If I’m not mistaken, this curve serves double-duty:  it simultaneously applies the hourly PLR to the full capacity (as either input or auto-sized) and also accounts for increased HIR (lower efficiency) as the PLR drops.  My understanding in equation form:
Energy Consumed (for the hour) = (Boiler full capacity as input/autosized) * (Boiler nominal HIR input @ full load) * HIRf(PLR)

If all of that is true, a perfectly “flat efficiency” curve, returning your nominal input HIR at all efficiencies, would therefore be Z = X.  That’s plotted above for reference with a light/thin line.

Even with such a “flat efficiency” curve applied to a test-case, PS-C’s outputs still suggest an annual equivalent HIR higher than the nominal input.  Zeroing out the startup/standby inputs as well is required to get PS-C to report your nominal HIR = annual fuel / annual load:
[cid:image003.png at 01D0988B.0B5C0340]

I think the correct response (which perhaps I’ve mostly composed above) is to demonstrate the causes (library curve shape, startup/standby defaults), and to assert these are all appropriately applied to the baseline boiler, though none of this is regulated by 90.1 to the best of my knowledge so it might be relatively shaky territory.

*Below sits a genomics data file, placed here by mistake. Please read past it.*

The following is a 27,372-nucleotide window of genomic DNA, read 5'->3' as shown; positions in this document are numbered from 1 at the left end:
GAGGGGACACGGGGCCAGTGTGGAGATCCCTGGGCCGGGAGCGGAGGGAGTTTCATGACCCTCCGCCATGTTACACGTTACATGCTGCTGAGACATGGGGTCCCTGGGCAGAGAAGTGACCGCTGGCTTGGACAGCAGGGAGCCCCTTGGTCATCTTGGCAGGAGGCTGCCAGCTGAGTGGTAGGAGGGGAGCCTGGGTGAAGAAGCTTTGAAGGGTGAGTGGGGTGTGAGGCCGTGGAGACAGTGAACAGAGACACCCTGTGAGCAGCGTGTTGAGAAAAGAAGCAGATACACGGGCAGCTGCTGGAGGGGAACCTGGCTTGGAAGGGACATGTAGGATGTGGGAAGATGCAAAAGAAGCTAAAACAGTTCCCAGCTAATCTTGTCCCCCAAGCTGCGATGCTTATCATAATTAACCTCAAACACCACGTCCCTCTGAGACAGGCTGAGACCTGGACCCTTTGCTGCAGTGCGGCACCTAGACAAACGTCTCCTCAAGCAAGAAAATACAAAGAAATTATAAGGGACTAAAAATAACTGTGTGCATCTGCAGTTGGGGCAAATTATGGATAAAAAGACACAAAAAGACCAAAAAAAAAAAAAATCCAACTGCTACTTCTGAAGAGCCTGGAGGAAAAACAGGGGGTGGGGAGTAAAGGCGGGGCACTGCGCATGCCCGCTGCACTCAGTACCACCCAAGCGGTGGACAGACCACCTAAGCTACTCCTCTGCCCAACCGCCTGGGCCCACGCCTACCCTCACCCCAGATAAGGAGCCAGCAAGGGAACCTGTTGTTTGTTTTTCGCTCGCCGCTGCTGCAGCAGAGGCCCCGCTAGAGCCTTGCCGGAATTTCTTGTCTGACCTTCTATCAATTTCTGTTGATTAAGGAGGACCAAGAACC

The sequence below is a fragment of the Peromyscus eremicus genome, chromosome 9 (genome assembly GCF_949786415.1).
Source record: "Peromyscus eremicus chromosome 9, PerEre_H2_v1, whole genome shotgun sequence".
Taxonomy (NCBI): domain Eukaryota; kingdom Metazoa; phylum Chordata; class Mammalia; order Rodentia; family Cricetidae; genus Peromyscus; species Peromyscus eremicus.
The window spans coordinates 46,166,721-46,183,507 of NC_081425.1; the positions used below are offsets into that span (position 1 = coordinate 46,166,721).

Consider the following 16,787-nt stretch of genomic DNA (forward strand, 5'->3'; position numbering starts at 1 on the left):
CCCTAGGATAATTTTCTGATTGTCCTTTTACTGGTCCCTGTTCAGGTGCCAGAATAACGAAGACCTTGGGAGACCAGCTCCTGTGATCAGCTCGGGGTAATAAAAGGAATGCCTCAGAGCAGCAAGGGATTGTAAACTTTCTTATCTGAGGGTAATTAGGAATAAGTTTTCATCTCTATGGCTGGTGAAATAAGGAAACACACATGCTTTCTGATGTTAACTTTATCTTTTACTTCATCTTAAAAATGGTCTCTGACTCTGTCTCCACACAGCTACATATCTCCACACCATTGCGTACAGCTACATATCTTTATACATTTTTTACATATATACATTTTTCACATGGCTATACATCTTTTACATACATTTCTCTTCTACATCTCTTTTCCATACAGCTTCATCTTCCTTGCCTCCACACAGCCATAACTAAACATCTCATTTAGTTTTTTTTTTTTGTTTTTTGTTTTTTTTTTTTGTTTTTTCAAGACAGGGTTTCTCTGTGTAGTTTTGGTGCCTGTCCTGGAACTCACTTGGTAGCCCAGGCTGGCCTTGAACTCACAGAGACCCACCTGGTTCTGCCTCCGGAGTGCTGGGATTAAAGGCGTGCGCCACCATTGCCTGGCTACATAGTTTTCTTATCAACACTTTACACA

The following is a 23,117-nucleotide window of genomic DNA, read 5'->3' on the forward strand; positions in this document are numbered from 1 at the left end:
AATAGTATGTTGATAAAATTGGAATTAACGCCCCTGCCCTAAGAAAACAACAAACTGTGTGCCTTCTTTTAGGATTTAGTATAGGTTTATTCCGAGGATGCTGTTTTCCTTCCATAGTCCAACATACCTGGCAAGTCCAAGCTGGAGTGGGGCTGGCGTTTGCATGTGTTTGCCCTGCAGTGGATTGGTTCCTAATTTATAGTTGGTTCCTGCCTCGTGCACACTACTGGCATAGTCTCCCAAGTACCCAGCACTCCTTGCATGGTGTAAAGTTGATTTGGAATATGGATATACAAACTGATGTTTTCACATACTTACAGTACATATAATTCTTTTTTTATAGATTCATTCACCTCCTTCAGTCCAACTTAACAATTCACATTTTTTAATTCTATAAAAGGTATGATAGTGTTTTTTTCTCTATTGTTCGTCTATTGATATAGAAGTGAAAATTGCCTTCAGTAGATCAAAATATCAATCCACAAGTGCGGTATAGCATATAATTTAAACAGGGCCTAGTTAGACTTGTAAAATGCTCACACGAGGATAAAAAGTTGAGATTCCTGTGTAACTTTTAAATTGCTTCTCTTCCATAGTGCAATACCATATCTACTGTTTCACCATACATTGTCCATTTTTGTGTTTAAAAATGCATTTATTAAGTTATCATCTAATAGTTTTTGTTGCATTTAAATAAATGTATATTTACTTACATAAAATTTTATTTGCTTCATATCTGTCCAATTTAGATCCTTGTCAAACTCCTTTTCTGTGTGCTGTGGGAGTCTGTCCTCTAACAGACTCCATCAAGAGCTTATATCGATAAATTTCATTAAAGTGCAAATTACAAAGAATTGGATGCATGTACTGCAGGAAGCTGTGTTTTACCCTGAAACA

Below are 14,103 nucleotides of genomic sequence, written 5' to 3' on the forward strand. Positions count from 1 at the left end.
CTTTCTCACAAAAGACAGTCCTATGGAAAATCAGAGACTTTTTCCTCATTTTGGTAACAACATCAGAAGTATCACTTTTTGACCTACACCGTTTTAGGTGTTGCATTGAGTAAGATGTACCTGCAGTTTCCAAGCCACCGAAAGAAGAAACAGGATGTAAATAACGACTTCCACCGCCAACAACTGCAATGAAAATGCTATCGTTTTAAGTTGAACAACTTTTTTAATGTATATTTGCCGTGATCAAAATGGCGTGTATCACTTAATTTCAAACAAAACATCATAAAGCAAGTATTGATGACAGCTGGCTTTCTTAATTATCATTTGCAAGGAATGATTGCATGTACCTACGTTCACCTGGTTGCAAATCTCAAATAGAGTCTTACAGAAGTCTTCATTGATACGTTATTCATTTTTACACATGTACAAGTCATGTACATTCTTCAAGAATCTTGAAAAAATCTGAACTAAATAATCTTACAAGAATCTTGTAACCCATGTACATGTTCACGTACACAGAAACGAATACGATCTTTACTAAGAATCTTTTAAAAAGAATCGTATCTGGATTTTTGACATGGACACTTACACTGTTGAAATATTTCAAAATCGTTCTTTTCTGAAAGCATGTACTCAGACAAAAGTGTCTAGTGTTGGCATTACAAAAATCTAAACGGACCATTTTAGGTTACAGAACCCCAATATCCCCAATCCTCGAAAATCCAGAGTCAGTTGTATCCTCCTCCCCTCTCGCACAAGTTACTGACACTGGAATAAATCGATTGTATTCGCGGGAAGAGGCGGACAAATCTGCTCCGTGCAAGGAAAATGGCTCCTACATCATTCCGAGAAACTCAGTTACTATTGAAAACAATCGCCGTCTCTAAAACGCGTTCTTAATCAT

I would wager 90% of all eQuest baseline boilers submitted to GBCI to date probably don’t mess with the library curves or standby/startup inputs, but that’s pure speculation on my part.

Has anybody ever tried to explain/justify the default boiler curve and default startup/standby inputs?  Do we know where those defaults come from?

~Nick

NICK CATON, P.E.
Owner

Caton Energy Consulting
1150 N. 192nd St., #4-202
Shoreline, WA 98133
office:  785.410.3317
www.catonenergy.com<http://www.catonenergy.com/>

From: Equest-users [mailto:equest-users-bounces at lists.onebuilding.org<mailto:equest-users-bounces at lists.onebuilding.org>] On Behalf Of ???
Sent: Sunday, May 24, 2015 5:34 AM
To: Julien Marrec